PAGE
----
And it appears that Microsoft, whose stock has been down 12.8% since publicizing the offer, isn’t prepared to up the ante – at least not yet – not at the cost of $1.4 billion for every dollar of sweetener – nosiree.
“We sent them a letter and said we think that’s a fair offer,” the news service quotes Gates as saying. “There’s nothing that’s gone on other than us stating that we think it’s a fair offer. They should take a hard look at it.”
But in case Yahoo, which reportedly wants $40 a share, needs a persuader to come to the table and deal, “people briefed on the matter” told the New York Times this morning that Microsoft is going to start a proxy fight for Yahoo this week.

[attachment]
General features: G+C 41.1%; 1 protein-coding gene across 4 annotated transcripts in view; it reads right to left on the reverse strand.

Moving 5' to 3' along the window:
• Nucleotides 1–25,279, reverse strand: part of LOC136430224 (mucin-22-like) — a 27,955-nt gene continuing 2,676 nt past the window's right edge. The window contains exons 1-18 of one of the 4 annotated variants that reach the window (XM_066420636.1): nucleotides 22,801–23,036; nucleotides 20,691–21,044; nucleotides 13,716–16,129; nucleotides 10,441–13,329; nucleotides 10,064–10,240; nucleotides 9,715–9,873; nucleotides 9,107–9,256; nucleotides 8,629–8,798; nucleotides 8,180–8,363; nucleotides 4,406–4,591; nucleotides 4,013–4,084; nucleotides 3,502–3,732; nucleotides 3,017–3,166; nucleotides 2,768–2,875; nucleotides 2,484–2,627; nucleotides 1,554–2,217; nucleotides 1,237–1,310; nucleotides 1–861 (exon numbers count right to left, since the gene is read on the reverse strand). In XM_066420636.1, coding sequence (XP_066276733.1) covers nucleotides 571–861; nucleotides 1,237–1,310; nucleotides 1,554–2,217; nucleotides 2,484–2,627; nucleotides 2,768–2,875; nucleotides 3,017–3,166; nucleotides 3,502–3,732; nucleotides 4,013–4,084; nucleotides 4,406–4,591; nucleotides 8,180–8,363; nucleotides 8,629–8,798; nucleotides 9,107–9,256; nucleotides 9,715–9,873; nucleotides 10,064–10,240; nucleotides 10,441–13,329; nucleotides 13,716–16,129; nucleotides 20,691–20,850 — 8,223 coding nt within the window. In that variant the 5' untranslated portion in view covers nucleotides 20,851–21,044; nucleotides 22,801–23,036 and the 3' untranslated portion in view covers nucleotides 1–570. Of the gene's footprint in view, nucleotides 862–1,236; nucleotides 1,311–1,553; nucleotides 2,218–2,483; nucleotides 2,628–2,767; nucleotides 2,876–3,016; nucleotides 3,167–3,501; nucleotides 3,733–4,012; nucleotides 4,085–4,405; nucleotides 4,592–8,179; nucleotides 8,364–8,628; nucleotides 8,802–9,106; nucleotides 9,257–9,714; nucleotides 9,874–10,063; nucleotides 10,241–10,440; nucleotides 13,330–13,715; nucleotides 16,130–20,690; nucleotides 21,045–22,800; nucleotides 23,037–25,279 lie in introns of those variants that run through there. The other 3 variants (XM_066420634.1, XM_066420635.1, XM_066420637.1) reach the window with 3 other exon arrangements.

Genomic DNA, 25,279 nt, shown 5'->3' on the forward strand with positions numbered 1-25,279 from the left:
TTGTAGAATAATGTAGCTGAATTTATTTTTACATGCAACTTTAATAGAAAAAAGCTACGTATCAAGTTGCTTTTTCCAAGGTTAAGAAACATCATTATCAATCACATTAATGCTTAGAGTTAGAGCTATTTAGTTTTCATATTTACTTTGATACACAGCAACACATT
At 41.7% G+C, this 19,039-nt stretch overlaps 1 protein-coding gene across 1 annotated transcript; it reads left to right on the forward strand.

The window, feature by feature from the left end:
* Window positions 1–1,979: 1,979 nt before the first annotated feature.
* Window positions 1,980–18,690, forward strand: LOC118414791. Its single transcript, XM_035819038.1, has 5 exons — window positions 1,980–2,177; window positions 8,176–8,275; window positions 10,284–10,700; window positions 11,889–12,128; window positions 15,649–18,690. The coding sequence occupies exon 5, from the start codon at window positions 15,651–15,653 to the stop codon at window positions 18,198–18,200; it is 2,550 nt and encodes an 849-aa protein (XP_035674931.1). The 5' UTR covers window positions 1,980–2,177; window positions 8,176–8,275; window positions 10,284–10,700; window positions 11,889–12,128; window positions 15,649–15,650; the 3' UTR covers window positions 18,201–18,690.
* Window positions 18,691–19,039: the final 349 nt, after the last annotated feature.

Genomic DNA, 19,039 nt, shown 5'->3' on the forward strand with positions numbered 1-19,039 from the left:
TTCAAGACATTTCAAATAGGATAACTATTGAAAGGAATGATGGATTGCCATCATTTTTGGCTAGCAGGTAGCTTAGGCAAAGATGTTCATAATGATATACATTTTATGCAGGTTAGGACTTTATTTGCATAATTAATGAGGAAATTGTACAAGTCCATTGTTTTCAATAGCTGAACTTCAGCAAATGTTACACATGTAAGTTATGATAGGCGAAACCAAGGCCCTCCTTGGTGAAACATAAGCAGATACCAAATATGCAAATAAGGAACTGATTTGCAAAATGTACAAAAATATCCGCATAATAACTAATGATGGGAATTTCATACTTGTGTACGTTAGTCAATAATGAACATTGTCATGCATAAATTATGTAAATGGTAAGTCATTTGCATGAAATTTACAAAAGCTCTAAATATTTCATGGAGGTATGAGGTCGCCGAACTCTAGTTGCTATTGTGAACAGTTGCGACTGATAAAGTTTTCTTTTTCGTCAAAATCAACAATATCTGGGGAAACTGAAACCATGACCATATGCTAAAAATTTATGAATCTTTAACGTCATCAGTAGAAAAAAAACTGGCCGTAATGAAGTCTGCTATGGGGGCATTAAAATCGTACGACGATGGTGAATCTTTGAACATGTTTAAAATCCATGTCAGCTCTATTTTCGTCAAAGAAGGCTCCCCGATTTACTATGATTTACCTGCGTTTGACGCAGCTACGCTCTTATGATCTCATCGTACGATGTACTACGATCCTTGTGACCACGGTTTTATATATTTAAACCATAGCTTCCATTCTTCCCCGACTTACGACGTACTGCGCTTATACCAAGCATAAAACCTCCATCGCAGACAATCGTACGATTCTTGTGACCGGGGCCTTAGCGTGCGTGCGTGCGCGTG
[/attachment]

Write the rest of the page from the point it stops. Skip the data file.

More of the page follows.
It will nominate a slate of directors to replace Yahoo’s by March 13, the drop-dead date, and then seek to get them seated. The Times points out that all of the members of Yahoo’s board are up for nomination because it doesn’t have a staggered board.
Such a maneuver would only cost Microsoft an estimated $20 million-$30 million for lawyers and such – that and perhaps the good will of some of the Yahoo people it’s trying to buy to level the playing field with Google.
If Microsoft is forced into a proxy fight it’ll add months to any takeover, which is already going take a long time because of the regulatory gauntlet it’s going to have to run.
And if Microsoft loses the proxy fight, well, it’s probably pretty safe to assume that Yahoo’s bid-up-on-anticipation stock price will crater.
Of course there are those who think that if Microsoft does buy Yahoo, it’ll wind up writing off the whole investment in a few years.
Microsoft’s stock was up a point or so this morning on the news.